The saga of the barn at 39 Murphy Lane that had permission to be renovated but ended up as new construction took yet a new turn.
At the start of the April 11 Zoning Board of Appeals meeting, chair William Moore announced that that due to a recent event, they would discuss the 39 Murphy Lane application at the beginning of the meeting. City Attorney Tony Izzo then got up and told the board that he had received a letter from an attorney representing the property owner, Ms. D’Agostino. He said he had not had time to fully review the letter as it was not received until 4:30 that day. He then asked the attorney (whose name I did not catch) to come forward and confirm that his client was withdrawing her current application for variances.
This is a little confusing but basically, a stop order had been issued on the property because aside from the fact that it was inconsistent with the original application (they tore down a building that was supposed to be renovated), it was going to exceed the height of the original building and thus required additional variances beyond the many they had already received.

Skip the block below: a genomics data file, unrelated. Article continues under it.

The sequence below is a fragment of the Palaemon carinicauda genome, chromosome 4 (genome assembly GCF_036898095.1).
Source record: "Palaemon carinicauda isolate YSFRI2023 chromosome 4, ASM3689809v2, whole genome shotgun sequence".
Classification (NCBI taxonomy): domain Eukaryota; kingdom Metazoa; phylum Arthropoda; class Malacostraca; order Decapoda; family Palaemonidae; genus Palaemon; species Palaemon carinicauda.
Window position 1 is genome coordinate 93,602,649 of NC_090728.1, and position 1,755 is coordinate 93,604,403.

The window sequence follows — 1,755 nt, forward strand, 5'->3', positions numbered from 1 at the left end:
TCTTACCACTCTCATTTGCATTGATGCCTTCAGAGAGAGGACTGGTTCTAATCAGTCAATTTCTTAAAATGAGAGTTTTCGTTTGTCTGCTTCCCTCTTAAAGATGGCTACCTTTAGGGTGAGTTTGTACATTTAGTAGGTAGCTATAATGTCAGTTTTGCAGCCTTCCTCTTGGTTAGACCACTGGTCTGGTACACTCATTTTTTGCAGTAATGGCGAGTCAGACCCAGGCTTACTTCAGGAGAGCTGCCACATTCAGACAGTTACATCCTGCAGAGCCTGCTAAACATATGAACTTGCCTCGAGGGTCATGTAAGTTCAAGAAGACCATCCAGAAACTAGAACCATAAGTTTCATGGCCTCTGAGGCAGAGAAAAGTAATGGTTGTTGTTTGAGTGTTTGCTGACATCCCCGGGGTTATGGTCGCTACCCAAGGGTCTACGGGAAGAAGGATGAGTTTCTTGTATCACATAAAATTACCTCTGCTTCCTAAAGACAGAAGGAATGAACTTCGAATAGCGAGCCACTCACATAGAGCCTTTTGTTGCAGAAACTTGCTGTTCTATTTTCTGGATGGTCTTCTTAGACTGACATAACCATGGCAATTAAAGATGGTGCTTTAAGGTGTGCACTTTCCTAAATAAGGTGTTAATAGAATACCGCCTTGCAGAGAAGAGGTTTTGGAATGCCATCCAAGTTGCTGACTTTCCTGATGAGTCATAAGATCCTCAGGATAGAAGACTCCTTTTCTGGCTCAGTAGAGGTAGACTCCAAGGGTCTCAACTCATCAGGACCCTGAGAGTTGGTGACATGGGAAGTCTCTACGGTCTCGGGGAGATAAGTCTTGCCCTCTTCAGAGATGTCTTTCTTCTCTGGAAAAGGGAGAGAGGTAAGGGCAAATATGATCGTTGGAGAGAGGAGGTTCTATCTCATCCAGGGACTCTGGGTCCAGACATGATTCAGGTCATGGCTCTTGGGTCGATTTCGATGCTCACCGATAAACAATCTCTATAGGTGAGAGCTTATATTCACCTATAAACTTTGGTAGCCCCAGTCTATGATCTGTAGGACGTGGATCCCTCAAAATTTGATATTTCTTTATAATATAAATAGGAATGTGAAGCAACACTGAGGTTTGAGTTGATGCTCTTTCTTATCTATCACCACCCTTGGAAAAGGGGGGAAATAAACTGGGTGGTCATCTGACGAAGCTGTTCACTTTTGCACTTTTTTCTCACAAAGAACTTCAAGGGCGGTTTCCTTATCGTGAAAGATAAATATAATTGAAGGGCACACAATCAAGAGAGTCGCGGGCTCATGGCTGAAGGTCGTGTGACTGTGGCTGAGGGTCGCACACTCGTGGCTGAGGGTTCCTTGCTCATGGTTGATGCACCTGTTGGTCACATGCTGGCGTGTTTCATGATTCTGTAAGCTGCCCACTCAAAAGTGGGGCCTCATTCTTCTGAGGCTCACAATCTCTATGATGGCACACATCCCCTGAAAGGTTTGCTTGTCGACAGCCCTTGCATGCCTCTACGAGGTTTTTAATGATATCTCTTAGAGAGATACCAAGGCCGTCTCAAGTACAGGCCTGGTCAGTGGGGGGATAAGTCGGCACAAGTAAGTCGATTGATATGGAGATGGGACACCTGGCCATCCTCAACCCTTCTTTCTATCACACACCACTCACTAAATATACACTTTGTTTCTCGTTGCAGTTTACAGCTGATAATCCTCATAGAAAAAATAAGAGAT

Apparently, the applicant had decided that they were not going to endure the additional requirements that were going to come from the Design Review Commission (see earlier post). The attorney seemed to be asserting that his client did not need the additional height variance or any other additional variances. Since they had already received the earlier variances, they were asserting their right to go forward with the project. How they were going to get around the height issue I have no idea or the fact that they tore down a building that they had promised to renovate or that they had put in a full raised basement when their application and plans said that they were going to place the building on a slab. The attorney’s letter should be posted on the city web site shortly.
As soon as I can get a copy of the letter, I will post on its implications.